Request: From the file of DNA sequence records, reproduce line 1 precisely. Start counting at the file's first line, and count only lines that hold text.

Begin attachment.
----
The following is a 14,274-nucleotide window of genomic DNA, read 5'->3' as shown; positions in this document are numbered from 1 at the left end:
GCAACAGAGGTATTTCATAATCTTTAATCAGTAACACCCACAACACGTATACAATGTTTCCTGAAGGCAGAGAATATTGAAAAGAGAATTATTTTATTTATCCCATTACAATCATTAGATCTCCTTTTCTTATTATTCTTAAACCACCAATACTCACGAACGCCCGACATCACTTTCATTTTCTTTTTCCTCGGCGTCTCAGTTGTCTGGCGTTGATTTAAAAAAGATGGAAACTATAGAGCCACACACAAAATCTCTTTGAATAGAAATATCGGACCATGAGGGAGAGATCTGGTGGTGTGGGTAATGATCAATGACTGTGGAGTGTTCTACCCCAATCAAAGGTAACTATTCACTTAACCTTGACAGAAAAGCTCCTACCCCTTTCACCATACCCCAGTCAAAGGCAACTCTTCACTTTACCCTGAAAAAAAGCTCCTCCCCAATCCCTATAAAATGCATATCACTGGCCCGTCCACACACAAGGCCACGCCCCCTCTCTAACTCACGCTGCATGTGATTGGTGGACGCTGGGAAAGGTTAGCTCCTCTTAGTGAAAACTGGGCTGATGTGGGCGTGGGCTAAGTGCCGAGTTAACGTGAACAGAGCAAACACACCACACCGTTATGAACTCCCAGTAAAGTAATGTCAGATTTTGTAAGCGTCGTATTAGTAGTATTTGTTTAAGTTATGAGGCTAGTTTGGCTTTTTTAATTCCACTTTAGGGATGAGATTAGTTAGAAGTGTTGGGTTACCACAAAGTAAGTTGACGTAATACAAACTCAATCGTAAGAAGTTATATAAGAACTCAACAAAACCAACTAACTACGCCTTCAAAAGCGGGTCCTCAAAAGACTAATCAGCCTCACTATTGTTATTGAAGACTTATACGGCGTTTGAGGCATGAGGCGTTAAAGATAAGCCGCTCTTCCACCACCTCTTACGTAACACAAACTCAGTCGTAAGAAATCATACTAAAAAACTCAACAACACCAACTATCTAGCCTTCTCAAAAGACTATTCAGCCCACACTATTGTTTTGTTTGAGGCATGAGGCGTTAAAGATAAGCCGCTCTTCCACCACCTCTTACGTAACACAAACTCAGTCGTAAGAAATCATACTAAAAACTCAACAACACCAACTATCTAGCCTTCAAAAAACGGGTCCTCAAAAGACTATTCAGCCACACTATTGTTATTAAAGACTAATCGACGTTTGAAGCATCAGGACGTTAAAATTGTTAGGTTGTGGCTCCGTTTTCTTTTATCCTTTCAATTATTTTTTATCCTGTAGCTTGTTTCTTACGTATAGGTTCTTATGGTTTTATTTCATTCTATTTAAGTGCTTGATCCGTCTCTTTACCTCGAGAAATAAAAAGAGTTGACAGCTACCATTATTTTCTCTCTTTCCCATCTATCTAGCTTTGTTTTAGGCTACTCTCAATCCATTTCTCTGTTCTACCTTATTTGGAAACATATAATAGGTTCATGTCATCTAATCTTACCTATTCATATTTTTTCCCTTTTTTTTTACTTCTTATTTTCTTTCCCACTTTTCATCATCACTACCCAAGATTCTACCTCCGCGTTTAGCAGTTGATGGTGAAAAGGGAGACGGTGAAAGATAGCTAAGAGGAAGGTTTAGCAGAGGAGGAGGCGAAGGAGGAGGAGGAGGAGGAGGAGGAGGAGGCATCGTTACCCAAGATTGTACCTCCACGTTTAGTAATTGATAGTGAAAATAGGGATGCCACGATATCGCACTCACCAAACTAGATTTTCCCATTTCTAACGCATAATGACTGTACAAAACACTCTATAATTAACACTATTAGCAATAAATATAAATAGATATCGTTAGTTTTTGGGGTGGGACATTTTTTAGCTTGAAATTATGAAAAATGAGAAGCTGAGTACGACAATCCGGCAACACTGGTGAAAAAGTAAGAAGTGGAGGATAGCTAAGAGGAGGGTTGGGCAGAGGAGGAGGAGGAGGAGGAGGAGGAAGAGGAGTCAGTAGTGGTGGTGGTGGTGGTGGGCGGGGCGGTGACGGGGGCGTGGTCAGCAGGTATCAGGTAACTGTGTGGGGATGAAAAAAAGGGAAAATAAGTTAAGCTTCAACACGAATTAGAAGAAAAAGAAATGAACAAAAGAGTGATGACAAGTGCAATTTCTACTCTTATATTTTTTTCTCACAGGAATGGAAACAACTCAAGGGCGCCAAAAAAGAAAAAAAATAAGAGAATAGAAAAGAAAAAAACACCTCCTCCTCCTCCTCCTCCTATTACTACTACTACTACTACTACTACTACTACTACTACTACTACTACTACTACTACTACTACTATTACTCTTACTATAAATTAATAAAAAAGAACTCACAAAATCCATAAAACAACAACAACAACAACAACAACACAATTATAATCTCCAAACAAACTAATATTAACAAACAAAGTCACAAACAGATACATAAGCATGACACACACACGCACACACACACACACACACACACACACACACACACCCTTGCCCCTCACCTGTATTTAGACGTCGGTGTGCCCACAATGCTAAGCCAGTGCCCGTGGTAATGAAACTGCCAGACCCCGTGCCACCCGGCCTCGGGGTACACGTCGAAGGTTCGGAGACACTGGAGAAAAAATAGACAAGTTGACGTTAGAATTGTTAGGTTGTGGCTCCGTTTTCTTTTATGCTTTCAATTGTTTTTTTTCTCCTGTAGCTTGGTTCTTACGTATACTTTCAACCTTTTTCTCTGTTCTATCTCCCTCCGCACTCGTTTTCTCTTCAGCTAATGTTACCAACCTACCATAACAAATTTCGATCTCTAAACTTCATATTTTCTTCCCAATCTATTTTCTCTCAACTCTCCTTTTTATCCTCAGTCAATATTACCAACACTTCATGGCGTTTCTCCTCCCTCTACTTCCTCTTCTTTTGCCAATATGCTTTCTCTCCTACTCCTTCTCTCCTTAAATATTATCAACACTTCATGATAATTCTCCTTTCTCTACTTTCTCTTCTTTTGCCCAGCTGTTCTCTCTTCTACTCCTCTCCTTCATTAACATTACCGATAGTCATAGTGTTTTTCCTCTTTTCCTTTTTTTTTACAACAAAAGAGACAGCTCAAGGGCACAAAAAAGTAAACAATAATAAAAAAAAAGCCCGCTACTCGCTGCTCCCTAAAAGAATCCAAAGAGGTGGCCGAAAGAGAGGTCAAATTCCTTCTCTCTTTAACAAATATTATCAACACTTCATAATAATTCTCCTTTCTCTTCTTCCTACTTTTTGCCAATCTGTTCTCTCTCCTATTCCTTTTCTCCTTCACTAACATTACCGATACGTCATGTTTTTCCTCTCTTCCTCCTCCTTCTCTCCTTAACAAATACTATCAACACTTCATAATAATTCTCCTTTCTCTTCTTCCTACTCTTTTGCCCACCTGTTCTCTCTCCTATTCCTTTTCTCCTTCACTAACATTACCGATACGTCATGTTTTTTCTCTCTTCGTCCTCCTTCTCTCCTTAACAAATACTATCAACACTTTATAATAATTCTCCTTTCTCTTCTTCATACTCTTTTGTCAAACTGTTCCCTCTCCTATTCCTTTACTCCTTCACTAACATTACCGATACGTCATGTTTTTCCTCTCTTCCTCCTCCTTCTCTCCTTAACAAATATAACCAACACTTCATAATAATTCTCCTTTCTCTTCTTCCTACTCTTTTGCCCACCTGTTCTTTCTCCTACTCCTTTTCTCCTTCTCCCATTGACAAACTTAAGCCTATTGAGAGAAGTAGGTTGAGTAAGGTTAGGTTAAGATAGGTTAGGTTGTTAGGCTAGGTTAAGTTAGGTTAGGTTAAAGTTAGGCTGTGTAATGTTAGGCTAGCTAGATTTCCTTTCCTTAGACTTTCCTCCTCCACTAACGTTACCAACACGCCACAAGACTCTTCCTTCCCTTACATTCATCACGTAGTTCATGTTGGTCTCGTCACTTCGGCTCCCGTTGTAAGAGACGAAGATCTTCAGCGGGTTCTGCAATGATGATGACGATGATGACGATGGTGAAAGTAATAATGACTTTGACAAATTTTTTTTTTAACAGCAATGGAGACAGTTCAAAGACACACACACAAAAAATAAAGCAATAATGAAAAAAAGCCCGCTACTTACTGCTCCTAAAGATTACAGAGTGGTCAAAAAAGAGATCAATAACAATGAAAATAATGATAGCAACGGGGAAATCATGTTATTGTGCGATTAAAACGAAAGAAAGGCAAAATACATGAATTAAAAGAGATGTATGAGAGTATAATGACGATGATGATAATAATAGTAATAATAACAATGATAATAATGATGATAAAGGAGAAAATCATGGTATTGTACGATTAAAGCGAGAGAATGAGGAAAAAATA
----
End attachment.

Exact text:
The following is a 14,274-nucleotide window of genomic DNA, read 5'->3' as shown; positions in this document are numbered from 1 at the left end: